Book Review Friday: The Underground River

“Conflicted. That’s what the feeling of torn fabric inside of you is called.”

I have been (im)patiently waiting for Martha Conway’s next novel and she did not disappoint. I can’t describe the ease with which you become involved with her characters but they truly come to life. She doesn’t miss a single detail and the characters stay “in character” throughout the book as if they exist somewhere out in the world and are just waiting for you to find them. I was watching the Floating Theatre instead of reading about a fictional scene. Her historical fiction breathes life into time periods that are often lacking the feel of experience and authenticity.

The story starts out with an account of the boiler explosions on the Moselle riverboat on the Ohio River. May is a passenger along with her cousin when the boat begins to sink. She is quick to react and saves the life of a small child that will haunt her nightmares for the remainder of the book. This act of heroism sets the tone for the reader that she is of strong character and can handle any situation. She begins the search for her cousin who has been taken in by a known abolitionist. Her cousin decides to stay and begin a lecture tour for the cause because she will be well cared for, but this leaves May without any income or a place to stay. The abolitionist agrees to pay May $20 for a ticket home to get rid of her as quickly as possible. May wants to continue her life as a seamstress and looks for work near her cousin and lucks into a job on the Floating Theatre. The only catch is the $20 she is paid to return home will be required to get the boat up and running. May is incapable of telling a lie and must learn in order to utilize the money for another purpose than returning home.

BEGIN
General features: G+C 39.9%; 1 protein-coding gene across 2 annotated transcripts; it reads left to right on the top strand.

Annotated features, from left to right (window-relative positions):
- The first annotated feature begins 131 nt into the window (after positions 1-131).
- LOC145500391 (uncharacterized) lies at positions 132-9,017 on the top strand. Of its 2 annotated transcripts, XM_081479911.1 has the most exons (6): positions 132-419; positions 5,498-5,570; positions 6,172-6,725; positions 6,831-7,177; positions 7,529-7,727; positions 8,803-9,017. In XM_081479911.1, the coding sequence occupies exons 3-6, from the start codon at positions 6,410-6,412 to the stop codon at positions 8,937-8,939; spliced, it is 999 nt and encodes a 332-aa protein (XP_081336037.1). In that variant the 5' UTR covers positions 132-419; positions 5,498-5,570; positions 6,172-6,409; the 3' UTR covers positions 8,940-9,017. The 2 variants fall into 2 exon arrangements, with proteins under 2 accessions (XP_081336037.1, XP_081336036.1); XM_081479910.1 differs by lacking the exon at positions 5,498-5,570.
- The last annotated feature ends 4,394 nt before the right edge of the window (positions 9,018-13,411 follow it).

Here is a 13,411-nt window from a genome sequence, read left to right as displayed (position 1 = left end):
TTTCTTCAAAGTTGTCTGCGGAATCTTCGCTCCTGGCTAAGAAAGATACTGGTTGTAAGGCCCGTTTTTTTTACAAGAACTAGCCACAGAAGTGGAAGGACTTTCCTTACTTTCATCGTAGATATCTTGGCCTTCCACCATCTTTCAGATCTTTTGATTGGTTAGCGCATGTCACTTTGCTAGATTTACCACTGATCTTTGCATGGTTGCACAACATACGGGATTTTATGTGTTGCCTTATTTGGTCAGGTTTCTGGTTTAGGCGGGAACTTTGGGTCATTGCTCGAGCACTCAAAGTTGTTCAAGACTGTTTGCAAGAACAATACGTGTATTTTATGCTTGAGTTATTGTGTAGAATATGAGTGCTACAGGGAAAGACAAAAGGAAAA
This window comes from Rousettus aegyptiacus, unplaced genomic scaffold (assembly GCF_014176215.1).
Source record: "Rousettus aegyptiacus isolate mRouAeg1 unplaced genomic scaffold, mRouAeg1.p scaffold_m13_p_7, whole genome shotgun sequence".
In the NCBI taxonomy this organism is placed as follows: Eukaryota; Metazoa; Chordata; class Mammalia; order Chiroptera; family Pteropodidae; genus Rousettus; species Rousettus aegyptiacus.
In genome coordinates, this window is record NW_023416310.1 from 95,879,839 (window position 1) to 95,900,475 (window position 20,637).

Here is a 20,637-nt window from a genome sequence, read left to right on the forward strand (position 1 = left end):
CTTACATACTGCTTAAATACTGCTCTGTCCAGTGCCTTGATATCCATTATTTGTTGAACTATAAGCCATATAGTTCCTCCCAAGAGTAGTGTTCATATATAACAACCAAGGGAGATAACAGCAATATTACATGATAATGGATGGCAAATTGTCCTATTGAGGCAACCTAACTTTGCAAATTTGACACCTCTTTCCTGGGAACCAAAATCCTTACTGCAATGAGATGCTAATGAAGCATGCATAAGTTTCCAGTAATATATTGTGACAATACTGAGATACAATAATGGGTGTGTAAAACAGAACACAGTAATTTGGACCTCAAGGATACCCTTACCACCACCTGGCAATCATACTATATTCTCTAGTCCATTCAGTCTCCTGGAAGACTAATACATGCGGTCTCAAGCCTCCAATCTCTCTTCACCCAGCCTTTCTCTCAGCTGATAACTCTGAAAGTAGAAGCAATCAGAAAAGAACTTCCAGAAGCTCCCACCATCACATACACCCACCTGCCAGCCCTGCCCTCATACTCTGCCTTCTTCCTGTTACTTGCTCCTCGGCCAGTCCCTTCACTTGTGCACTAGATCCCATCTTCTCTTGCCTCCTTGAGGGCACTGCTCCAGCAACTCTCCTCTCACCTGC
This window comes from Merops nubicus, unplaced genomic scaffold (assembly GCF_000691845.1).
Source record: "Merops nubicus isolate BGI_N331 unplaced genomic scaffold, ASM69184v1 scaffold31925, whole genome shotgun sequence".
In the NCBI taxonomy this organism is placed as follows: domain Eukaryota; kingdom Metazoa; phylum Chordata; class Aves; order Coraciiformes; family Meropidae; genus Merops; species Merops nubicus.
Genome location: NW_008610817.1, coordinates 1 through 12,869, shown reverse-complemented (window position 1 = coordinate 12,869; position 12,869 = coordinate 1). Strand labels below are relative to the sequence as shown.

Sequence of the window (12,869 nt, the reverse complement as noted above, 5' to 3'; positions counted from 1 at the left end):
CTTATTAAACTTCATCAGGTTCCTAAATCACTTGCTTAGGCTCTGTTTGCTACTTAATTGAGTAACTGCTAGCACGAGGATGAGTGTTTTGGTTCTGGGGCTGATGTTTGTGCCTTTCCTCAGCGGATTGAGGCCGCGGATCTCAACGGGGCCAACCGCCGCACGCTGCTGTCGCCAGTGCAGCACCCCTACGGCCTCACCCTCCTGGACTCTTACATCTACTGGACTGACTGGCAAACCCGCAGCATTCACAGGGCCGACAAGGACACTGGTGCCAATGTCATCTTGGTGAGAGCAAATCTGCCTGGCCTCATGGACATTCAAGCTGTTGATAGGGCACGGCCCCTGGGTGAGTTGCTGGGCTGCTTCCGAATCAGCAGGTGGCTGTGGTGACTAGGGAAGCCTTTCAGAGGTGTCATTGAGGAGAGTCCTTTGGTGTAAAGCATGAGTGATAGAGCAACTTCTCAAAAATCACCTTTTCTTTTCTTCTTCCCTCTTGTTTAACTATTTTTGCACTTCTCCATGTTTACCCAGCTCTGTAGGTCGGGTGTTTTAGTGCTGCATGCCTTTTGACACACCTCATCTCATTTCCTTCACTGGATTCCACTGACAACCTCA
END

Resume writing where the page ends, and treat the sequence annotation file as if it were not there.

Once she has paid Hugo, the captain of the ship, she begins her new career out on her own. Her duties on the boat go far beyond costume design and she has little experience. As May begins to grow and learn she falls in love with the boat and her fellow passengers. She has always been in her cousin’s shadow and now she can stand on her own. The climax of the book comes when May is blackmailed by the abolitionist to pay back the $20 when she discovers her working on the boat and realizes the money was not spent to return home. May must face the decision to work for the Underground Railroad. She has little knowledge of slavery and doesn’t begin to experience the injustices until the boat begins docking on the free North and slave holding South side of the river. The differences become evident and she is torn within herself about what is right and just. She decides to accept the offer since she sees little choice and the reader is lead into an intense “OMG! What is going to happen? She can’t get caught? Agh!” of excitement. The combination of the threat of discovery and the debut of a new play made it hard to put the book down. Conway does an excellent job of combining romance, action, suspense and a fresh perspective on a troubling topic in American history.

This book is simply put, fantastic. Buy it, read it, read it again, and then you can join me in waiting impatiently for her next book! Release date is June 20, make sure to preorder!

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Thieving Forest

Thieving Forest: Martha Conway

“What if you do what you think is right, for yourself or someone else, but it doesn’t make a difference?”

Susanna Quiner, one of six siblings living in nineteenth century America, watches as her four older sisters are stolen away by a group of Potawatomi Indians. Through the eyes of each girl, Conway unfolds an authentic account of the dangers of frontier life and the choices you have to make to survive. Throughout Susanna’s distressing journey to find her sisters, you experience her emotional and individual growth apart from the sisters she always felt her future bound to. This novel was so well researched I felt as if I was watching Susanna face these obstacles as I stood beside her and felt her pain and anxiety at each step. As a lover of historical fiction, I was pleasantly surprised by this novel and I turned the last page not wanting it to end.